Why the Waterdogs are at their worst on isolation dodges

By Wyatt Miller | Aug 10, 2023

If the season ended today, the Waterdogs’ shooting percentage when initiating with a dodge would be the worst in PLL history (16.8%). Despite ranking fourth in total offensive efficiency, 62% of their settled shots have been initiated by dodges, and their hasty shot selection has been a noticeable crutch.

The Waterdogs offense has been highly volatile in 2023. They’ve enjoyed the highs of 19-18 shootouts and endured the lows of 8-7 slug-fests on their way to a 4-3 record. Last weekend was the ladder. The Cannons forced quick, contested shots by blocking the two-man game as much as possible – apart from McArdle and Sowers, the team went 2-for-30.

“There was a while where it was just dodge and shoot, dodge and shoot, dodge and shoot,” said head coach Andy Copelan after the loss. “Sometimes that’s okay, but I don’t think we were generating great shots. It felt like we were pretty predictable.”

Ironically, the Waterdogs’ pace and speed – which give them an advantage in most contexts – have contributed to their historically low dodge percentage. Repetitive dodging and quick triggers have led to extended scoring droughts that have skewed some competitive games. 

Sometimes, speed is a weakness

This past weekend, the Waterdogs flipped the script at the stripe. Rather than throwing Eli Gobrecht out against a specialist, Copelan started Zach Currier, who won clamps against a pole. This resulted in more possessions and shots, but less quality looks. 

“They did a good job on extending out on our attack and just challenging some simple perimeter exchanges,” Copelan said. “I thought that resulted in us doing the ISO ball a little bit.”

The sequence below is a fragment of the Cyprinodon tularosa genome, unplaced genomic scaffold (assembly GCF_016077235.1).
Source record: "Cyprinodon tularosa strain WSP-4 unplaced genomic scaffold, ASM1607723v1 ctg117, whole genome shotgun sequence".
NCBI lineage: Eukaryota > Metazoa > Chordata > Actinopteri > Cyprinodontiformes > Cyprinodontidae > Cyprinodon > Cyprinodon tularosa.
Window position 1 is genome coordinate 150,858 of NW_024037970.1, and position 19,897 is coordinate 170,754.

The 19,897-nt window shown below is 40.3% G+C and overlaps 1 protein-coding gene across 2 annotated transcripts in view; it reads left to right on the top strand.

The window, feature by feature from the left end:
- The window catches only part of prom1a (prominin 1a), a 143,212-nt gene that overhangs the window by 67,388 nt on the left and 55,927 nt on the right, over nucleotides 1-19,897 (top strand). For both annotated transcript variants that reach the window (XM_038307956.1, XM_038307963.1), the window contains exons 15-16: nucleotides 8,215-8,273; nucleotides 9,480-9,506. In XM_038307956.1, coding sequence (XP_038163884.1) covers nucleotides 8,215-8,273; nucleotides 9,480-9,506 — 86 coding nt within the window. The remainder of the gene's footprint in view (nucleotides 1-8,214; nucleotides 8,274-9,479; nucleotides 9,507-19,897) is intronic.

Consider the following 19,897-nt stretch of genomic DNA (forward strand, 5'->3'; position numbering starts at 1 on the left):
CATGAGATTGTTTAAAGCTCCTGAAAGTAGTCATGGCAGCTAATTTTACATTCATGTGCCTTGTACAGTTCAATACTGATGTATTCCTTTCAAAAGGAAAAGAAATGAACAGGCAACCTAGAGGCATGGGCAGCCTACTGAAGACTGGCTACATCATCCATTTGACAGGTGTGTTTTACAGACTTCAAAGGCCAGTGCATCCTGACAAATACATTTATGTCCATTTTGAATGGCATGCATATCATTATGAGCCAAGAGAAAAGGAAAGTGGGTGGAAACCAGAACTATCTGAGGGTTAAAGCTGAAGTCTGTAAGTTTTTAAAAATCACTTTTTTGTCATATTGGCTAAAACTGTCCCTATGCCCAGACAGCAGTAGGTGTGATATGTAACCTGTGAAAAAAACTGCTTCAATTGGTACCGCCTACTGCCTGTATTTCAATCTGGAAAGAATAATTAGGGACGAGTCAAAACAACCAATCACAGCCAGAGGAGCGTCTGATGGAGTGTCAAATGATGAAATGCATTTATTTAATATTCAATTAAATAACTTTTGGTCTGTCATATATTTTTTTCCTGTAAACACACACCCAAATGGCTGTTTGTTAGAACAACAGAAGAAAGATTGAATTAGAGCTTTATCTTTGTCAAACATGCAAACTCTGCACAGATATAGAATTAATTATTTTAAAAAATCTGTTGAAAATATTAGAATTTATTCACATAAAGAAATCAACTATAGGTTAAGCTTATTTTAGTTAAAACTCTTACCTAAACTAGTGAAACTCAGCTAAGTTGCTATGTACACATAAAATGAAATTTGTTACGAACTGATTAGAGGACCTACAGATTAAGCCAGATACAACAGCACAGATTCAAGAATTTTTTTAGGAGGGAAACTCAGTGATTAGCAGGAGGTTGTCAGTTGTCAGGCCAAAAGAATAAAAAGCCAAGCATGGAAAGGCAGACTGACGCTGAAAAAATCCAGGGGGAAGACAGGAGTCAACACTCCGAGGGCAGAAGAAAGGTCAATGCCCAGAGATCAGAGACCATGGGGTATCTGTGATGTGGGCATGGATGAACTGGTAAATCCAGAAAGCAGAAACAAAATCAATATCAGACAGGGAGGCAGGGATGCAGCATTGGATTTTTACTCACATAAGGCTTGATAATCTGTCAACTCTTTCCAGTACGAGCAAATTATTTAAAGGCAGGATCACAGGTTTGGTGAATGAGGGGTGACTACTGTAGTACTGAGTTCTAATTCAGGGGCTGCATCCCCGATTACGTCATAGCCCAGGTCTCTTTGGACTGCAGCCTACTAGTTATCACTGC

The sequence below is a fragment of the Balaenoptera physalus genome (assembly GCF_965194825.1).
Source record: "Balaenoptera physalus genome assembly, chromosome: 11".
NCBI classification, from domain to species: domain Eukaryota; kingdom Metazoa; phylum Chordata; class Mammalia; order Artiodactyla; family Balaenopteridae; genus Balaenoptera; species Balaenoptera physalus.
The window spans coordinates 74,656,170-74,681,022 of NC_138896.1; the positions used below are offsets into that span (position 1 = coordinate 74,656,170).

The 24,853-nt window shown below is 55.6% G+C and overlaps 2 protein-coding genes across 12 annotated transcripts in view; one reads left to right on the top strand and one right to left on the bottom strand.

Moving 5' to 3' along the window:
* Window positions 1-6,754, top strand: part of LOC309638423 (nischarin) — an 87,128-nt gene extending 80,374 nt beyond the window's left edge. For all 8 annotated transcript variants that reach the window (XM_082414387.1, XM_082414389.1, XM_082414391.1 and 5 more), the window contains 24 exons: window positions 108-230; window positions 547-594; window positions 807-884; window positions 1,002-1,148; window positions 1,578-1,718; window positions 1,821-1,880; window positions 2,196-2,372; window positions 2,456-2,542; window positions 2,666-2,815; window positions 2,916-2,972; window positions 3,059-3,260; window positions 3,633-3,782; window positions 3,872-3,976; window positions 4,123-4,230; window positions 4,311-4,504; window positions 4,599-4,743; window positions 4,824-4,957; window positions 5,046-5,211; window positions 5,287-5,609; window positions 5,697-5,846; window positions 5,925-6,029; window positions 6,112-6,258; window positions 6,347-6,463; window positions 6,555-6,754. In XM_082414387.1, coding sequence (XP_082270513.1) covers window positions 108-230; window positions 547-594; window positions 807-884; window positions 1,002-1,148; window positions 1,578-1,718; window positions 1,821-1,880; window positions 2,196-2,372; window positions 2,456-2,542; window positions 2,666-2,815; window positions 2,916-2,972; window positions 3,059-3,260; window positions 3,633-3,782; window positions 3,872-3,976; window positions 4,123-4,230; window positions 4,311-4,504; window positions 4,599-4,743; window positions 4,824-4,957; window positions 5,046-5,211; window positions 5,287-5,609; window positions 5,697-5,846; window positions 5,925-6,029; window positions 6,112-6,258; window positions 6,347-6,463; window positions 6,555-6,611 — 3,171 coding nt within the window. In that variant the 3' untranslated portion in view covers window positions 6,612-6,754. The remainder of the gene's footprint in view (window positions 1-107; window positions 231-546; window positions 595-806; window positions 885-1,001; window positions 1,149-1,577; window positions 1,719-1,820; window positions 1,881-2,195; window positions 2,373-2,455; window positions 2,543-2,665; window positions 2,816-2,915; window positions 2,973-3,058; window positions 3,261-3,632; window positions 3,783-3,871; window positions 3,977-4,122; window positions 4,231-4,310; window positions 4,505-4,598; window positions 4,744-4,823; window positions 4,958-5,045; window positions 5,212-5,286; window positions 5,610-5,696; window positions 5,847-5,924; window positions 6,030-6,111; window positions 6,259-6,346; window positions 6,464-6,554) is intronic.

The increase in 32-second possessions simply amplified the ineptitudes that existed in this Waterdogs offense. Even when they had a full 52, it wasn’t used advantageously. Copelan and players alike have pointed to speed as the team’s identity, but it also seems to be a pitfall in 1-on-1 matchups.

In the first quarter, Jack Hannah missed three shots, including one that featured multiple open teammates. Hannah cradled the pass out of the box and swim-moved Chris Aslanian to get inside the arc. That’s when Zach Goodrich abandoned Jake Carraway at the top to help.

A wide-open Carraway, outside the arc, with an open shooting lane is exactly the kind of look that could kick-start some momentum. Instead, Hannah took on a triple team with an underhand shot that went off-target. Jack Kielty also went to help, leaving Sowers open on the doorstep with his stick raised as the shot sailed. After that, Kieran McArdle chucked a shot from the wing as the time ticked away. 

Then, up 3-2 in the second quarter, McArdle tried an inexplicable crease dive from behind the net, but lost the handle and turned it over.

McArdle had a few options on this play. Ethan Walker’s defender had his back turned to the lefty sniper. Carraway had a step on his man cutting down the middle. But most importantly, 25 seconds still remained on the shot clock – there was no need to rush. The ‘Dogs hadn’t scored for six minutes, and that extended past 15 minutes before they got on the board again.